Prague Travel guide

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Prague Travel guide (06. Aug 2008)
Magazine: Telegraph
Author: Fred Mawer

Prague Travel guide

Visually, the Czech Republic’s capital is in many ways impossible to improve. The Stare Mesto and Mala Strana districts, either side of the Vltava River, together form one of Europe’s best preserved old city centres, with virtually every street an uplifting symphony of cobbles and extravagant Renaissance and baroque architecture.

And Prague is not just pleasing to the eye. It’s also a great city-break destination for classical concerts – wherever you are, you’ll hear the strains of Smetana and Dvořák wafting out of churches and upstairs windows – and for atmospheric cafés and pubs (and cheap beer).

But these days there’s no need to hole up with a Pilsner in a no-frills beer hall. Since the Velvet Revolution back in 1989, the city has transformed itself into a prosperous, sophisticated destination, with more than its fair share of glamorous cocktail bars, fancy restaurants and designer hotels.

Top five sights

1. Charles Bridge

For much of the day, the 14th-century pedestrian connection linking Stare Mesto and Mala Strana is thronged with buskers, beggars, caricaturists and tourists. So, if you can, stroll its length late at night or before breakfast, when you’ll have just the bridge’s blackened statues for company and an unimpeded view of the castle etched on the skyline. In the warmer months you can climb up into the old bridge towers (April-November 10am-6pm).

2. Prague Castle

Encompassing a series of interconnected courtyards, lovely gardens, the Gothic St Vitus’s Cathedral, the medieval cottages of Golden Lane (where Kafka briefly lived), plus many other historic buildings and several museums, the massive complex requires half a day to do it justice. Don’t miss the Story of Prague Castle, a permanent large-scale exhibition that opened last year in the Old Royal Palace.

During the day, the castle is always mobbed. To truly appreciate its haunting Kafkaesque quality, return in the evening. You do not need a ticket to access the courtyards, which stay open to midnight (11pm in winter).

00 420 224 373 368/224 372 434
www.hrad.cz
April-October 9am-5pm, November-March 4pm
Various tickets available

3. Jewish museum

Prague’s Jewish quarter, the Josefov, is now an elegant neighbourhood of art nouveau buildings and designer shops and cafés. The museum is spread over five synagogues dotted around the quarter, only one of which – the Old-New Synagogue – is still used for religious services.

The rest are exhibition centres and contain a huge collection of artefacts that movingly tell the history and persecution of the Czech Jews. It also includes the Old Jewish Cemetery, a forest of 12,000 lopsided tombstones squashed into an improbably small plot of land. Try to visit first thing: by mid-morning, everywhere gets swamped by chattering tour groups.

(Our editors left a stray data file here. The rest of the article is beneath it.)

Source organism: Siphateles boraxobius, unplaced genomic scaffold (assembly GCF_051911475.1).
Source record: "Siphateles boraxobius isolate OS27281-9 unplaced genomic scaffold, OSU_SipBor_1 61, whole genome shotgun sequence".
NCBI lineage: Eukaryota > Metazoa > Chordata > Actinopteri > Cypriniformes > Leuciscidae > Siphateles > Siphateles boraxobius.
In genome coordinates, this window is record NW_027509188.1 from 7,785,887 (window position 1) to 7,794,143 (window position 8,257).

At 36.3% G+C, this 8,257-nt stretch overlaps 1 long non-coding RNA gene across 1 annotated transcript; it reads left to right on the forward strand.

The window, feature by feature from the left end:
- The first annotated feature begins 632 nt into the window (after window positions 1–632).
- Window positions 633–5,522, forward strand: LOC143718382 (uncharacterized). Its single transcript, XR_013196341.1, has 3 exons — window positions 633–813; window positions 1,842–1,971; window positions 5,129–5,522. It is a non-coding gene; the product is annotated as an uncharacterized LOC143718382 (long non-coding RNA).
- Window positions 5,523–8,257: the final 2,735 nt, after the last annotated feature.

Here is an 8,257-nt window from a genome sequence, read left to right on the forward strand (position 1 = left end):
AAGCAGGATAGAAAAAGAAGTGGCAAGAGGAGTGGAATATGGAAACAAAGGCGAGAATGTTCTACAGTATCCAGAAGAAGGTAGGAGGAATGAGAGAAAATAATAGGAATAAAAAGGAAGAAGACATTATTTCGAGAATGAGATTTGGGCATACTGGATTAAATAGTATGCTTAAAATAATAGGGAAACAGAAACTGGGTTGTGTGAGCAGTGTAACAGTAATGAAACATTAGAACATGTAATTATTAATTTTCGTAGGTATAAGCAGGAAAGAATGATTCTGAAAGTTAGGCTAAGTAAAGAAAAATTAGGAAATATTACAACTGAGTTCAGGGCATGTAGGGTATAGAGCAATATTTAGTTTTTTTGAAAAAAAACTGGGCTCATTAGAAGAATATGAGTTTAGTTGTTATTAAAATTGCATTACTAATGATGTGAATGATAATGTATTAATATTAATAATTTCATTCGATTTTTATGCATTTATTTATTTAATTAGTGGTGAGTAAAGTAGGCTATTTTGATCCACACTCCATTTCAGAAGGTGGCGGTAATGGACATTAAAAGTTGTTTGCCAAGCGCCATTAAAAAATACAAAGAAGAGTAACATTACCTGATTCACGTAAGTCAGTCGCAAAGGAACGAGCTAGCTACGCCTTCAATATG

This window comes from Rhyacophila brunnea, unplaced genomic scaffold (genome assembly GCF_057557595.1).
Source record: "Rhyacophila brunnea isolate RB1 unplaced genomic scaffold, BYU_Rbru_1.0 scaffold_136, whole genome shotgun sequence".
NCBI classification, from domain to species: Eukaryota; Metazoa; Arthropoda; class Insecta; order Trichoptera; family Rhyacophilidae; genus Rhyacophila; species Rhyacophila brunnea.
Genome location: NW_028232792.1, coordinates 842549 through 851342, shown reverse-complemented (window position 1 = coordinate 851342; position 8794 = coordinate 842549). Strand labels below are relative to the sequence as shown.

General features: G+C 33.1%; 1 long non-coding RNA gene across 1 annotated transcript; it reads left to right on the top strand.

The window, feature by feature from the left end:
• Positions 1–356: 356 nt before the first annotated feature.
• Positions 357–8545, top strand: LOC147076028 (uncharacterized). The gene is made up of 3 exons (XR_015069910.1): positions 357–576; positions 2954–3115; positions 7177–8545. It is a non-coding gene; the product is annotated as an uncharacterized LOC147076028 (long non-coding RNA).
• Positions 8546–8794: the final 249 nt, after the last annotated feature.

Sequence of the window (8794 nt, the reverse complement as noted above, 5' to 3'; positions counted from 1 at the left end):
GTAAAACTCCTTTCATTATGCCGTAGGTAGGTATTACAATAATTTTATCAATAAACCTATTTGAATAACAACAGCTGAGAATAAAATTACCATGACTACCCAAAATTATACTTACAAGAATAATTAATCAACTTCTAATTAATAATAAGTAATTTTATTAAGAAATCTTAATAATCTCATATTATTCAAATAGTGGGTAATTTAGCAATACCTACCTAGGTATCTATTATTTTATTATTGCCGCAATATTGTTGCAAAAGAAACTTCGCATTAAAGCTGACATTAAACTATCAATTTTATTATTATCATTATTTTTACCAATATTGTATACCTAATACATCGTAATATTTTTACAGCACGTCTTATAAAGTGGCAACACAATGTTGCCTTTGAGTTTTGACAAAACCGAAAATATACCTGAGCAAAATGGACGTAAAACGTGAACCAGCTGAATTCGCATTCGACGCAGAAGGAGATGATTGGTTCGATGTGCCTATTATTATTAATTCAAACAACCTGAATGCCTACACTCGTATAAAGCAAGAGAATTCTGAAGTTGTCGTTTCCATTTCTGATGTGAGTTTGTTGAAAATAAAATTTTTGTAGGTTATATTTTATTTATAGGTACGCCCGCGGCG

Josefov
00 420 222 317 191
www.jewishmuseum.cz
April-October Sun-Fri 9am-6pm; November-March Sun-Fri 9am-4.30pm
290Kc (£7), or 470 Kc (£12) including the Old-New Synagogue

4. Strahov Monastery

Other than to escape the castle-going crowds, the prime reason for visiting the Premonstratensian monastery is to gawp at the library – its frescoed and booked-lined Philosophical and Theological halls are glorious, ornate wonders. Elsewhere, there is an impressive display of religious art. Return to the city centre via the idyllic orchards below the complex.

Strahovske nadvori 1
00 420 233 107 730
www.strahovskyklaster.cz
Library: daily, 9am-noon, 1pm-5pm. Art gallery and convent: Tue-Sun, 9am-noon, 12.30pm-5pm
Library 80 Kc (£2); art gallery and convent 60 Kc (£1.50)

5. St Nicholas Church

This is the grandest of Prague’s many baroque churches and was built in the 1730s. It has an over-the-top interior and monumental dome decorated with hundreds of golden cherubs, swooning virgins and elaborate trompe l’oeil frescoes.

Malostranske namesti
www.psalterium.cz
March-October daily 9am-5pm; November-February daily 9am-4pm
60 Kc (£1.50) Rates are based on two people sharing a double room and include breakfast and taxes.

Top hotels

Maximilian

This good-value hotel was designed by a leading Czech architect, Eva Jiricna. Bedrooms are sleek and Cubist influenced, while public areas, such as the glass-walled library and drawing room with a help-yourself honesty bar system, are striking yet relaxing.

The location, on a cobbled square on the edge of the Old Town’s upmarket Josefov quarter, is excellent.

Hastalska 14
00 420 225 303 111
www.maximilianhotel.com
5,200 Kc (£123)

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